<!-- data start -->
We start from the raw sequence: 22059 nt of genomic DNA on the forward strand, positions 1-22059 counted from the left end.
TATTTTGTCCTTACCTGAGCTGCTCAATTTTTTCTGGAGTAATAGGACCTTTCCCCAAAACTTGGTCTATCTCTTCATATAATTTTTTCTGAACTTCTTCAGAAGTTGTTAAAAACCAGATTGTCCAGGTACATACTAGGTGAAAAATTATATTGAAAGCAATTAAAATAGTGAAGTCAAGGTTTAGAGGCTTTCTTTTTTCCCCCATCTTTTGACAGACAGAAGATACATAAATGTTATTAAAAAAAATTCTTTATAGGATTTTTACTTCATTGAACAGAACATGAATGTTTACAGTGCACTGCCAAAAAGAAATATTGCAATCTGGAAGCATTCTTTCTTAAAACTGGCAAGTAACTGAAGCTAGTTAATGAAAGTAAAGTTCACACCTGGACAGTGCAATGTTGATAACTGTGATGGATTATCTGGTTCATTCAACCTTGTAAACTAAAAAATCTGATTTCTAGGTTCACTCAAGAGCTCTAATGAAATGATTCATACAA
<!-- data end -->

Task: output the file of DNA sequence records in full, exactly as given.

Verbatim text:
We start from the raw sequence: 22059 nt of genomic DNA on the forward strand, positions 1-22059 counted from the left end.
TATTTTGTCCTTACCTGAGCTGCTCAATTTTTTCTGGAGTAATAGGACCTTTCCCCAAAACTTGGTCTATCTCTTCATATAATTTTTTCTGAACTTCTTCAGAAGTTGTTAAAAACCAGATTGTCCAGGTACATACTAGGTGAAAAATTATATTGAAAGCAATTAAAATAGTGAAGTCAAGGTTTAGAGGCTTTCTTTTTTCCCCCATCTTTTGACAGACAGAAGATACATAAATGTTATTAAAAAAAATTCTTTATAGGATTTTTACTTCATTGAACAGAACATGAATGTTTACAGTGCACTGCCAAAAAGAAATATTGCAATCTGGAAGCATTCTTTCTTAAAACTGGCAAGTAACTGAAGCTAGTTAATGAAAGTAAAGTTCACACCTGGACAGTGCAATGTTGATAACTGTGATGGATTATCTGGTTCATTCAACCTTGTAAACTAAAAAATCTGATTTCTAGGTTCACTCAAGAGCTCTAATGAAATGATTCATACAA